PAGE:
By Sola Ogundipe
Women who shared their mother’s womb with a male twin (boy/girl twins) are less likely to graduate from high school or college, have earned less by their early 30s, and have lower fertility and marriage rates when compared with twins who are both female, according to new research.
Boy/girl twins are always fraternal because they can only form from two separate eggs that are fertilized by two separate sperm.
In the largest and most rigorous study of its kind, Northwestern University and Norwegian School of Economics researchers examined data on all twin births in Norway over a 12-year period to find that females exposed in utero to a male twin experienced adverse educational and labour outcomes along with altered patterns of marriage and fertility as adults.
“Nobody has been able to study how male twins impact their twin sisters at such a large scale,” said study corresponding author Krzysztof Karbownik, an economist and research associate at Northwestern University’s Institute for Policy Research (IPR).
“This is the first study to track people for more than 30 years, from birth through schooling and adulthood, to show that being exposed in utero to a male twin influences important outcomes in their twin sister, including school graduation, wages and fertility rates.”
The study, “Evidence that prenatal testosterone transfer from male twins reduces the fertility and socioeconomic success of their female co-twins,” was published this week in Proceedings of the National Academy of Sciences (PNAS).
The researchers used data on 13,800 twin births between 1967 and 1978 to show that females exposed in utero to a male twin are less likely to graduate from high school (-15.2 percent), to complete college (-3.9 percent) or to get married (-11.7 percent). They also have lower fertility rates (-5.8 percent) and life-cycle earnings (-8.6 percent.)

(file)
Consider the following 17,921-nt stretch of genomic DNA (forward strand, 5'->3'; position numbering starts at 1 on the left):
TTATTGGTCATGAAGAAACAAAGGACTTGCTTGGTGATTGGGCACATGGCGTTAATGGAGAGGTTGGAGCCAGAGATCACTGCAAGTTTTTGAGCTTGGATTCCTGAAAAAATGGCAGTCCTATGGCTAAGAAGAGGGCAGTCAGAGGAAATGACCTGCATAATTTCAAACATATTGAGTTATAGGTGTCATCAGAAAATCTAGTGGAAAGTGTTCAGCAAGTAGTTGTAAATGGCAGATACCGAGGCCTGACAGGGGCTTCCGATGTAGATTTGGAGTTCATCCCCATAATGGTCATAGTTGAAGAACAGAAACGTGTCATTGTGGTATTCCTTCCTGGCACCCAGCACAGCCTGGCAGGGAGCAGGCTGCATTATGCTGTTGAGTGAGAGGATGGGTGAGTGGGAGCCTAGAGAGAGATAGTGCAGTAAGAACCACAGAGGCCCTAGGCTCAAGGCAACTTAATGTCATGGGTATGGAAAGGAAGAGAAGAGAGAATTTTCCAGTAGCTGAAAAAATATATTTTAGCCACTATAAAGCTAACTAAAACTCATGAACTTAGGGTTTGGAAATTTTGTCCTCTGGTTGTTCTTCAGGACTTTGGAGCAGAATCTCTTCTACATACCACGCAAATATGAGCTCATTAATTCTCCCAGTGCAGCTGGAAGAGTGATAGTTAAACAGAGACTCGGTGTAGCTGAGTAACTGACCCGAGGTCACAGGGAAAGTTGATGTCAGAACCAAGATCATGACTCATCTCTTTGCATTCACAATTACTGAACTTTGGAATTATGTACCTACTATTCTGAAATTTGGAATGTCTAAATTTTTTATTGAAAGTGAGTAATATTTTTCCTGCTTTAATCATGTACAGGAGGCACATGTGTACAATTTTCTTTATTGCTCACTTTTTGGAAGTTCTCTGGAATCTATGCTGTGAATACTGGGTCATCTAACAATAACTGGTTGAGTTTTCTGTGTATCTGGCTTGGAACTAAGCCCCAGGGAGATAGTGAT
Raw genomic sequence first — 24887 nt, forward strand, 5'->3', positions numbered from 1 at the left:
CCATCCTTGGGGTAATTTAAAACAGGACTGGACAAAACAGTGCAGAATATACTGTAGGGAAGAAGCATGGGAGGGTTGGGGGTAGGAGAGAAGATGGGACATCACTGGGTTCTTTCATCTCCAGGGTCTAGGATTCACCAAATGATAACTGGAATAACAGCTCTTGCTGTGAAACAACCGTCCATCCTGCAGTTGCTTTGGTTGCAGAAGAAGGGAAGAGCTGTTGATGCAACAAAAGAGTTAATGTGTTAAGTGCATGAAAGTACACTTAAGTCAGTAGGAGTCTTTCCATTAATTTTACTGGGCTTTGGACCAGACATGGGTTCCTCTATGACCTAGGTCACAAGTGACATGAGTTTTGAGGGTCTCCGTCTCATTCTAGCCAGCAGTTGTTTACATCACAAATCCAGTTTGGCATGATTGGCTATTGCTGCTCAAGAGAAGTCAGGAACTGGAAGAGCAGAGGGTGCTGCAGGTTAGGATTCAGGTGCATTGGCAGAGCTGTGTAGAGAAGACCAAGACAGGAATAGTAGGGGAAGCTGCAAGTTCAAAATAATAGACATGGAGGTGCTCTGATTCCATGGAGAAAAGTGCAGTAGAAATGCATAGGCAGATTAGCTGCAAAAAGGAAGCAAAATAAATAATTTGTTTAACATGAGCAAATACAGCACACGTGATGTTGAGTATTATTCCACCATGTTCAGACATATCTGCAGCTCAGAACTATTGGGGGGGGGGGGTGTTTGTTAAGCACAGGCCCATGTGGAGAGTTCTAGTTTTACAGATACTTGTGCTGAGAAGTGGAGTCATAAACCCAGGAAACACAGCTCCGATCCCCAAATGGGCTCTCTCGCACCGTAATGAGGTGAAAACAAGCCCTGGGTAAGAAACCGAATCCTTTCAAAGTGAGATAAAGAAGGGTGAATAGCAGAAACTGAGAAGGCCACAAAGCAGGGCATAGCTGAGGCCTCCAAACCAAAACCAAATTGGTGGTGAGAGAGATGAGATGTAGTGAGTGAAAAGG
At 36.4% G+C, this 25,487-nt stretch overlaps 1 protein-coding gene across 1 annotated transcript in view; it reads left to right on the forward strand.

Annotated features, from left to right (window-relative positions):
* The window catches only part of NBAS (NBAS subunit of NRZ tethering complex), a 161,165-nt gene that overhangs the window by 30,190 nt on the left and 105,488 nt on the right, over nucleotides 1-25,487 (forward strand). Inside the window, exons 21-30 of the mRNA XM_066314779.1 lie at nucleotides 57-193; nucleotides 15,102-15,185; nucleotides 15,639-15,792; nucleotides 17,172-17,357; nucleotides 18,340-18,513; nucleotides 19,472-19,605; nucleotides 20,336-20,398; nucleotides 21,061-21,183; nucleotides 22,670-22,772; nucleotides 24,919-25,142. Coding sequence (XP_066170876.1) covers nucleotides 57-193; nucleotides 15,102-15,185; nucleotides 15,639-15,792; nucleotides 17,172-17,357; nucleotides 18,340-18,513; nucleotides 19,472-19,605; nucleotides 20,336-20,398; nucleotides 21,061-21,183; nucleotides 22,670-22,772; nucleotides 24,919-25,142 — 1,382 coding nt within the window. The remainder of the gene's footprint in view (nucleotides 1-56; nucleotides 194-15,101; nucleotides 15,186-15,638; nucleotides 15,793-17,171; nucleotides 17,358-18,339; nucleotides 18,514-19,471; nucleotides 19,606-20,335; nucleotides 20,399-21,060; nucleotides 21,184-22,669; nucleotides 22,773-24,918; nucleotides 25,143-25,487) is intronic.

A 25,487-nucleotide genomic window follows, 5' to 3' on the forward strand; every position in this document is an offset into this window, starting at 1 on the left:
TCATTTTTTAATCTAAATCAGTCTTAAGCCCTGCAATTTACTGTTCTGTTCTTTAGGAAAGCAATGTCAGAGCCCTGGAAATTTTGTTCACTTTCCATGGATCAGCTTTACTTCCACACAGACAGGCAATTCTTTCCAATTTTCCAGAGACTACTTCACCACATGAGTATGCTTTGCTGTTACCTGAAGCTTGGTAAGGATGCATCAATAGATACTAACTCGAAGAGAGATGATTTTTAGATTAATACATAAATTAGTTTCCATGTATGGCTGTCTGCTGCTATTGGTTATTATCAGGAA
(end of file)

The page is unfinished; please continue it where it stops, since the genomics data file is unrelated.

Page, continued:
The study supports the “twin testosterone-transfer hypothesis,” which posits that females in male-female twin pairs are exposed to more testosterone in utero via the amniotic fluid or through the mother’s bloodstream that they share with their twin brother.
One explanation for the long-term effects the researchers discovered is changes in behavior, which have previously been demonstrated in girls with male twins.
Unlike the females, the researchers found that male twins do not experience long-term consequences of being exposed to a female twin in utero.
“This is a story about the biology of sex differences,” said co-author David Figlio, Dean of Northwestern’s School of Education and Social Policy and IPR fellow.
“We are not showing that exposed females are necessarily more ‘male-like,’ but our findings are consistent with the idea that passive exposure to prenatal testosterone changes women’s education, labor market, and fertility outcomes.”
To separate the effects of fetal testosterone from postnatal socialization, the research team repeated their analyses focusing only on female twins whose twin sibling — either twin sister or twin brother — died shortly after birth, and thus they were raised as singletons. The results were unchanged in this sample, providing strong evidence that the long-term effects that the study documents are due to prenatal exposure, rather than postnatal socialization.